The bean declaration is a convenient, but optional, approach. You can directly wire up the repository using a method call

public class SecurityConfig extends WebSecurityConfigurerAdapter {

    protected void configure(HttpSecurity http) throws Exception {


The RelyingPartyRegistration object represents the mapping between this application, the SP, and the asserting party, the IDP.

URI Patterns

URI patterns are frequenty used to automatically generate URIs based on an incoming request. The URI patterns in saml2Login can contain the following variables

  • baseUrl
  • registrationId
  • baseScheme
  • baseHost
  • basePort

For example:

Relying Party
  • registrationId - (required) a unique identifer for this configuration mapping. This identifier may be used in URI paths, so care should be taken that no URI encoding is required.
  • localEntityIdTemplate - (optional) A URI pattern that creates an entity ID for this application based on the incoming request. The default is {baseUrl}/saml2/service-provider-metadata/{registrationId} and for a small sample application it would look like

There is no requirement that this configuration option is a pattern, it can be a fixed URI value.

  • remoteIdpEntityId - (required) the entity ID of the Identity Provider. Always a fixed URI value or string, no patterns allowed.
  • assertionConsumerServiceUrlTemplate - (optional) A URI pattern that denotes the assertion consumer service URI to be sent with any AuthNRequest from the SP to the IDP during the SP initiated flow. While this can be a pattern the actual URI must resolve to the ACS endpoint on the SP. The default value is {baseUrl}/login/saml2/sso/{registrationId} and maps directly to the Saml2WebSsoAuthenticationFilter endpoint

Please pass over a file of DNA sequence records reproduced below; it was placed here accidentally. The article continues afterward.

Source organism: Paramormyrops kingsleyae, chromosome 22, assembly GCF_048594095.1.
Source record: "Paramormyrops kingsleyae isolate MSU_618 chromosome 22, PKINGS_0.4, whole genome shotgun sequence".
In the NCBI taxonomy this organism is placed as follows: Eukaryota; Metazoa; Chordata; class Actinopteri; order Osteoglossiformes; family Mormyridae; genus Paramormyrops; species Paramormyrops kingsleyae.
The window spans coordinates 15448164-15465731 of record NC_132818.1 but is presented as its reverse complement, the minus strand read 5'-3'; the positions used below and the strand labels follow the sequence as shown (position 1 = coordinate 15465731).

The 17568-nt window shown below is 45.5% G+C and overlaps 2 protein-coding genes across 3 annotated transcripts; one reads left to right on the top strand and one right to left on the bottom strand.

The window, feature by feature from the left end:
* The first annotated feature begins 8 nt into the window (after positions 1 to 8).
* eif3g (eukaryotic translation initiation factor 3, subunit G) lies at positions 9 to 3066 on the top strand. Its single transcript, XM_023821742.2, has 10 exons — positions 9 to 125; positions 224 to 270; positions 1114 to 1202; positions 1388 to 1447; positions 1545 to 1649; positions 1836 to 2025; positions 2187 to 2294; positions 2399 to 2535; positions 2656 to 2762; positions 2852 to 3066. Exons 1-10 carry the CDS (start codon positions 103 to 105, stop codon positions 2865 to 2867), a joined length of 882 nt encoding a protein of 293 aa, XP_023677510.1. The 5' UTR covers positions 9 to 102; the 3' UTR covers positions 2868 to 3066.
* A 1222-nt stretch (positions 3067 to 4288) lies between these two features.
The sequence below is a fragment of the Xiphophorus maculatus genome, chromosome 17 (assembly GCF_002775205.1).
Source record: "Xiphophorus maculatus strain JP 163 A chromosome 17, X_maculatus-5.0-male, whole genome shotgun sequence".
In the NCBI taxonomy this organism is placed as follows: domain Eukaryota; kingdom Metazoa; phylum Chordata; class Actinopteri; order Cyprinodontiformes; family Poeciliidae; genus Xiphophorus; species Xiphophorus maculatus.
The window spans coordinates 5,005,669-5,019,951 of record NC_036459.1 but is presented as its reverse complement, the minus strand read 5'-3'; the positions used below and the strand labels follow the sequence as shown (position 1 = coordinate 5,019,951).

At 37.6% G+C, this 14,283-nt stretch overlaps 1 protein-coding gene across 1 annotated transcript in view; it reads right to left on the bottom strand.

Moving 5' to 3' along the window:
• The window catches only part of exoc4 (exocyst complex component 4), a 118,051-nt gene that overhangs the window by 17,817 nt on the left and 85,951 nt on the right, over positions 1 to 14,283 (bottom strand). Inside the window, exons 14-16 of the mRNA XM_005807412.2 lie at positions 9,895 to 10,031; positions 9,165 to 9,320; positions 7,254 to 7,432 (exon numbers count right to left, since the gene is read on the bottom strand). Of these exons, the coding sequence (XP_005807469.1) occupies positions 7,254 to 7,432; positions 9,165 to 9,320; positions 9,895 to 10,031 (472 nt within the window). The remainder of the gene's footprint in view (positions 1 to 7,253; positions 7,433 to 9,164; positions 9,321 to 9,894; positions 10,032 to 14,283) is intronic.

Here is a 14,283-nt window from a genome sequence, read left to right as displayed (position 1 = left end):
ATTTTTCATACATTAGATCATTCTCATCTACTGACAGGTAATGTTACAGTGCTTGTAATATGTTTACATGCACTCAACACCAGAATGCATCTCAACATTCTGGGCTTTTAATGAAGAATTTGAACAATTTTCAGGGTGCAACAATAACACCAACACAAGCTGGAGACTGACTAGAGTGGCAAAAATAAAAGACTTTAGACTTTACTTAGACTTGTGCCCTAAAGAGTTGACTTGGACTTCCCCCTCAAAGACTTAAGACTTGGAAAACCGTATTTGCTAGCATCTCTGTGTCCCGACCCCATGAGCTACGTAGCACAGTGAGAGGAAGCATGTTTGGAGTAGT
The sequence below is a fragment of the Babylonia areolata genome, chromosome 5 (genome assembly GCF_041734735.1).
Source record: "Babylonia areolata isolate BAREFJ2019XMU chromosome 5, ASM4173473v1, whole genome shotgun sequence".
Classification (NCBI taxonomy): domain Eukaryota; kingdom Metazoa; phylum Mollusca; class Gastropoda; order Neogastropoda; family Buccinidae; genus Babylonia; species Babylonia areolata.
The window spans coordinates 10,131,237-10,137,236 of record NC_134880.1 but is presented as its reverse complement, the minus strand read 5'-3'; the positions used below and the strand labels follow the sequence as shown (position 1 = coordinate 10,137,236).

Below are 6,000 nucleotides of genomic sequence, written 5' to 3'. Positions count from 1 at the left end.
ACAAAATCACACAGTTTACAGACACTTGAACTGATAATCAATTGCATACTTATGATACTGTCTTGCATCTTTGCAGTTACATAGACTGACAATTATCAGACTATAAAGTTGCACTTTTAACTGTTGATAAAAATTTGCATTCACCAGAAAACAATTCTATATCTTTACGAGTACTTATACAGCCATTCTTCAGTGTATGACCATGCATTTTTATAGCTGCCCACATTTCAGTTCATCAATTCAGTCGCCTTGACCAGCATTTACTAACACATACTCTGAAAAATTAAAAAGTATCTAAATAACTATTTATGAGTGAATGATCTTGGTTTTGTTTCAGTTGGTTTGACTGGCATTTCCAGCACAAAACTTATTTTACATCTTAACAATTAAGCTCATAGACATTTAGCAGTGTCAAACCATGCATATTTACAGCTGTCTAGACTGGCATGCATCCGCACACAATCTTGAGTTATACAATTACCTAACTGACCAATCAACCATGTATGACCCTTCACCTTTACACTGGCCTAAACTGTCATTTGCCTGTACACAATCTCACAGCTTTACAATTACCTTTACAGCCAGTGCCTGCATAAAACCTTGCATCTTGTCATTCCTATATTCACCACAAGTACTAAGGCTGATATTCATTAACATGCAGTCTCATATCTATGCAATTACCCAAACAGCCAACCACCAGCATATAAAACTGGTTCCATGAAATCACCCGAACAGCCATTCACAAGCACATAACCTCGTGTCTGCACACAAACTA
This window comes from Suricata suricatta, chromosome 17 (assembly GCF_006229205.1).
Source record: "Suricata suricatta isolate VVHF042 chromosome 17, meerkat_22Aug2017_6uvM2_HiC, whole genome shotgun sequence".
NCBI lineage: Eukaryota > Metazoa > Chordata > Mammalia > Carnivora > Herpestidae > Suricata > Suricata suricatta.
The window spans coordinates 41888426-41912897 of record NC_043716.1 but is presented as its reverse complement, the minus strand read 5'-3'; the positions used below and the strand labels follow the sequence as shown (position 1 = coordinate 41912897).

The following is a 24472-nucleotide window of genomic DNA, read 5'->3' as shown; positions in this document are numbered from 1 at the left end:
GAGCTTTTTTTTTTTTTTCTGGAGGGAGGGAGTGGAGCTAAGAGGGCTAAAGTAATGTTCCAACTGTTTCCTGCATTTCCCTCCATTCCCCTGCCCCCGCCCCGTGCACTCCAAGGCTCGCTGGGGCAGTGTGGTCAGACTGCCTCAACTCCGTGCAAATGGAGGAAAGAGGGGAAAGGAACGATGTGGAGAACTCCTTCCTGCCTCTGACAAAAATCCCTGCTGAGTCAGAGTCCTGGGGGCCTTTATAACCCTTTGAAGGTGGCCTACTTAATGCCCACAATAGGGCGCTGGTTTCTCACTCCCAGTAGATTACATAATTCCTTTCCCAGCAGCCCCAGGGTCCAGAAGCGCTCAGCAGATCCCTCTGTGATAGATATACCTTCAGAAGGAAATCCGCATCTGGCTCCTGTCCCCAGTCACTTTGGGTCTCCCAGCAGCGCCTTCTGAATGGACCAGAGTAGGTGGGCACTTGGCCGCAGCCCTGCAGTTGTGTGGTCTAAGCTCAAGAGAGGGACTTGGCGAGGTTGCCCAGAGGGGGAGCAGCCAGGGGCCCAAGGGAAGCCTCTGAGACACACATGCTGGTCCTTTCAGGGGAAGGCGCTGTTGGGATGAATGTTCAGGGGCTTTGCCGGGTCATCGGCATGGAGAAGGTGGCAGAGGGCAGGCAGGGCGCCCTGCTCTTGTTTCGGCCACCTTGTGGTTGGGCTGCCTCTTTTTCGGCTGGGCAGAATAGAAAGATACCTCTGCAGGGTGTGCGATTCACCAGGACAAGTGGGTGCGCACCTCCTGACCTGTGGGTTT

• idpWebSsoUrl - (required) a fixed URI value for the IDP Single Sign On endpoint where the SP sends the AuthNRequest messages.
  • credentials - A list of credentials, private keys and x509 certificates, used for message signing, verification, encryption and decryption. This list can contain redundant credentials to allow for easy rotation of credentials. For example

    • [0] - X509Certificate{VERIFICATION,ENCRYPTION} - The IDP’s first public key used for verification and encryption.
    • [1] - X509Certificate/{VERIFICATION,ENCRYPTION} - The IDP’s second verification key used for verification. Encryption is always done using the first ENCRYPTION key in the list.
    • [2] - PrivateKey/X509Certificate{SIGNING,DECRYPTION} - The SP’s first signing and decryption credential.
    • [3] - PrivateKey/X509Certificate{SIGNING,DECRYPTION} - The SP’s second decryption credential. Signing is always done using the first SIGNING key in the list.

When an incoming message is received, signatures are always required, the system will first attempt to validate the signature using the certificate at index [0] and only move to the second credential if the first one fails.

In a similar fashion, the SP configured private keys are used for decryption and attempted in the same order. The first SP credential (type=SIGNING) will be used when messages to the IDP are signed.

Duplicated Relying Party Configurations

In the use case where an application uses multiple identity providers it becomes obvious that some configuration is duplicated between two RelyingPartyRegistration objects

  • localEntityIdTemplate
  • credentials (all SP credentials, IDP credentials change)
  • assertionConsumerServiceUrlTemplate

While there is some drawback in duplicating configuration values the back end configuration repository does not need to replicate this data storage model.

There is a benefit that comes with this setup. Credentials may be more easily rotated for some identity providers vs others. This object model can ensure that there is no disruption when configuration is changed in a multi IDP use case and you’re not able to rotate credentials on all the identity providers.